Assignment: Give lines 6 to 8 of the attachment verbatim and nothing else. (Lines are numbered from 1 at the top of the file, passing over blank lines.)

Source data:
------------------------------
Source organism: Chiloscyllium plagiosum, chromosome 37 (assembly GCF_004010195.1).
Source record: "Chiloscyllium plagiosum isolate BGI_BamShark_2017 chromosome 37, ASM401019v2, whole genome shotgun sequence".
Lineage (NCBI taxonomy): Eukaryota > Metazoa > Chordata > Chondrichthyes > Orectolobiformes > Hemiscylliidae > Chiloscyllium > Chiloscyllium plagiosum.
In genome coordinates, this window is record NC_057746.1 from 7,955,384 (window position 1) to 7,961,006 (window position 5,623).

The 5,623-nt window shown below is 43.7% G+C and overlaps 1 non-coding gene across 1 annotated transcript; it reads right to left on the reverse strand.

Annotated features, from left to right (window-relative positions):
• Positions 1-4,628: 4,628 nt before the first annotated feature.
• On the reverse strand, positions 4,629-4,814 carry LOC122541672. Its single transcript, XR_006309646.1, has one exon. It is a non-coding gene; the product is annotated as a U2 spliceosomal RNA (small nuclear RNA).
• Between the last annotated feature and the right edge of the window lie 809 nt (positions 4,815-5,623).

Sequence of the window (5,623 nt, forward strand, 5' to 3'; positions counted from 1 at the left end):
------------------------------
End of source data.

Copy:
Annotated features, from left to right (window-relative positions):
• Positions 1-4,628: 4,628 nt before the first annotated feature.
• On the reverse strand, positions 4,629-4,814 carry LOC122541672. Its single transcript, XR_006309646.1, has one exon. It is a non-coding gene; the product is annotated as a U2 spliceosomal RNA (small nuclear RNA).